Gary Hamel is a management author and consultant, whose books include "Leading the Revolution," "Competing for the Future," and "The Future of Management."

In his recent WSJ blog post "GM: Why Good Companies Go Bad" Hamel asserts:

How does this happen? How do yesterday’s icons become today’s also-rans? How does excellence degrade? What are the causes of corporate dysphoria? These are important questions. When an organization stumbles badly everyone loses: shareholders, employees and customers. Through the years, I’ve seen a lot of companies lose their way. Here’s how it happens:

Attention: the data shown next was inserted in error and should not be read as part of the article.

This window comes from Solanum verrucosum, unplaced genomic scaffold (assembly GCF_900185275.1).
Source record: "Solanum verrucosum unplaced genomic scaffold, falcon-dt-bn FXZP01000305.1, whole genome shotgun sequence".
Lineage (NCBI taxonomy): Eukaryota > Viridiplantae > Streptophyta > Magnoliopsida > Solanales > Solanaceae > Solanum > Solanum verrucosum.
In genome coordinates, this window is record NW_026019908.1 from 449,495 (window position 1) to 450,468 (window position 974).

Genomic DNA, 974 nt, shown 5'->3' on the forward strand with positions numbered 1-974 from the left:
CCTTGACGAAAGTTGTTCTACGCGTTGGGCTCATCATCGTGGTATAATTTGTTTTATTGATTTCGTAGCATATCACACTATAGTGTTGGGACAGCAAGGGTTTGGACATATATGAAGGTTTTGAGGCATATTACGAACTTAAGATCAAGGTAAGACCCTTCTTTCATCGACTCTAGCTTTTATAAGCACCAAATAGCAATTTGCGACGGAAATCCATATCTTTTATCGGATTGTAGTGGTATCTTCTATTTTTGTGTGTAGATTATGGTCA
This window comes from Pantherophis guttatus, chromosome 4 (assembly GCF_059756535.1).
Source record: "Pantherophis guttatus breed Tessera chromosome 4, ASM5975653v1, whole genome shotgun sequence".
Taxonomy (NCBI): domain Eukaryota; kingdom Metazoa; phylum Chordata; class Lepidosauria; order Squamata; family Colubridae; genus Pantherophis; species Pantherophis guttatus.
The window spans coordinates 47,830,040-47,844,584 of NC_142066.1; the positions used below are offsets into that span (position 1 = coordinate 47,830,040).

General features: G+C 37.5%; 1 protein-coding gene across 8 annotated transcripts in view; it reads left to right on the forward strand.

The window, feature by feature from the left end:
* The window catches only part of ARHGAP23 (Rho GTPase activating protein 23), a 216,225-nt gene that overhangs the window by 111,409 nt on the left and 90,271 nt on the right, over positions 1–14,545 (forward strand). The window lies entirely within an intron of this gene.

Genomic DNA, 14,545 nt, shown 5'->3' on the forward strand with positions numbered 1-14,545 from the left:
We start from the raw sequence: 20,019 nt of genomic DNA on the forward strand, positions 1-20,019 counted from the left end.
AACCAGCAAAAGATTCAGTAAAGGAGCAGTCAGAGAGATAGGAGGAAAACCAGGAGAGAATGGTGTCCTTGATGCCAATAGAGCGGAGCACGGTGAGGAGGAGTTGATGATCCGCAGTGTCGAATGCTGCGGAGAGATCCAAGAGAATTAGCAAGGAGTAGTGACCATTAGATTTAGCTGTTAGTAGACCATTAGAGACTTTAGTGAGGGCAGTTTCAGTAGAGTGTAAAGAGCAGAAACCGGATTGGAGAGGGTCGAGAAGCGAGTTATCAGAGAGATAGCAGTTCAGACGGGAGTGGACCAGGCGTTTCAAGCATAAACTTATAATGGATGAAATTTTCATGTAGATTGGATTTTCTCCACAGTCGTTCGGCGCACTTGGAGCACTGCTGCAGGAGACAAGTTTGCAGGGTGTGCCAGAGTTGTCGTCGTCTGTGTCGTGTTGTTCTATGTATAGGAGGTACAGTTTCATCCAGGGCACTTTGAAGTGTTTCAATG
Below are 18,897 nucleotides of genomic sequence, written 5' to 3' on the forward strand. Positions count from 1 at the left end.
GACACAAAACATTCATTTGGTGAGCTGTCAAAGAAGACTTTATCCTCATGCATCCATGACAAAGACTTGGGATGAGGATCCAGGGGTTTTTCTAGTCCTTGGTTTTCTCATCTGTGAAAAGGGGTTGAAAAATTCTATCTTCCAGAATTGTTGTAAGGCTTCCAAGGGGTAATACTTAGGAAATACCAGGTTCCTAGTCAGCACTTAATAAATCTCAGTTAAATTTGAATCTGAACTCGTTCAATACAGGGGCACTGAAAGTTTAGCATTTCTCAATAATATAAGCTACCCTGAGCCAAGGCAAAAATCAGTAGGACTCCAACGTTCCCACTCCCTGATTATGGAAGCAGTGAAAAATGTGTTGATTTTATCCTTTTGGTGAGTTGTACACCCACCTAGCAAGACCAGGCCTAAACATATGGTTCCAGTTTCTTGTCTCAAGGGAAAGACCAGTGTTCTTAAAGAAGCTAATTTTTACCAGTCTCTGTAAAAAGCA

1. Gravity wins. In business, as in biology, big things grow slower. Over time, it takes more and more effort to produce less and less in the way of incremental returns.

2. Strategies die. Clever strategies get replicated,venerable strategies get supplanted, and profitable strategies get eviscerated.

3. Change happens. Most businesses were never built to change—they were built to do one thing exceedingly well and highly efficiently—forever. That’s why entire industries can get caught out by change.